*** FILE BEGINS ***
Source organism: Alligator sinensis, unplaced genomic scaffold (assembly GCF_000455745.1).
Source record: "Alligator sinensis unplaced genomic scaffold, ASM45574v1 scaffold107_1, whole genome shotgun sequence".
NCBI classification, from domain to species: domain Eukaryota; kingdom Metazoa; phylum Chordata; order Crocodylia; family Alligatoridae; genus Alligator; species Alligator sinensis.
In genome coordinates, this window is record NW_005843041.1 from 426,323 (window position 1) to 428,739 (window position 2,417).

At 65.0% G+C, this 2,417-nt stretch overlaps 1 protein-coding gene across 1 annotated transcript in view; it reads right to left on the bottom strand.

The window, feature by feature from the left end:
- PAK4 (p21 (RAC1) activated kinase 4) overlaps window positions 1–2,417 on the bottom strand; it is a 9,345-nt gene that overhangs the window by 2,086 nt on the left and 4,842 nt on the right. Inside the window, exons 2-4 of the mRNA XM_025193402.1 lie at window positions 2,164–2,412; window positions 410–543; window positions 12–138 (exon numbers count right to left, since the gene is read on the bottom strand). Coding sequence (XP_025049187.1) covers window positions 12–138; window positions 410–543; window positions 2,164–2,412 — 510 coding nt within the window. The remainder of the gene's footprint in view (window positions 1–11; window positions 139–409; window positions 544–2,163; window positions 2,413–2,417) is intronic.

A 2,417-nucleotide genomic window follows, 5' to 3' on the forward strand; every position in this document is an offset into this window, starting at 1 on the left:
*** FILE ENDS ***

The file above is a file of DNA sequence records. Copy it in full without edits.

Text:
Source organism: Alligator sinensis, unplaced genomic scaffold (assembly GCF_000455745.1).
Source record: "Alligator sinensis unplaced genomic scaffold, ASM45574v1 scaffold107_1, whole genome shotgun sequence".
NCBI classification, from domain to species: domain Eukaryota; kingdom Metazoa; phylum Chordata; order Crocodylia; family Alligatoridae; genus Alligator; species Alligator sinensis.
In genome coordinates, this window is record NW_005843041.1 from 426,323 (window position 1) to 428,739 (window position 2,417).

At 65.0% G+C, this 2,417-nt stretch overlaps 1 protein-coding gene across 1 annotated transcript in view; it reads right to left on the bottom strand.

The window, feature by feature from the left end:
- PAK4 (p21 (RAC1) activated kinase 4) overlaps window positions 1–2,417 on the bottom strand; it is a 9,345-nt gene that overhangs the window by 2,086 nt on the left and 4,842 nt on the right. Inside the window, exons 2-4 of the mRNA XM_025193402.1 lie at window positions 2,164–2,412; window positions 410–543; window positions 12–138 (exon numbers count right to left, since the gene is read on the bottom strand). Coding sequence (XP_025049187.1) covers window positions 12–138; window positions 410–543; window positions 2,164–2,412 — 510 coding nt within the window. The remainder of the gene's footprint in view (window positions 1–11; window positions 139–409; window positions 544–2,163; window positions 2,413–2,417) is intronic.

A 2,417-nucleotide genomic window follows, 5' to 3' on the forward strand; every position in this document is an offset into this window, starting at 1 on the left: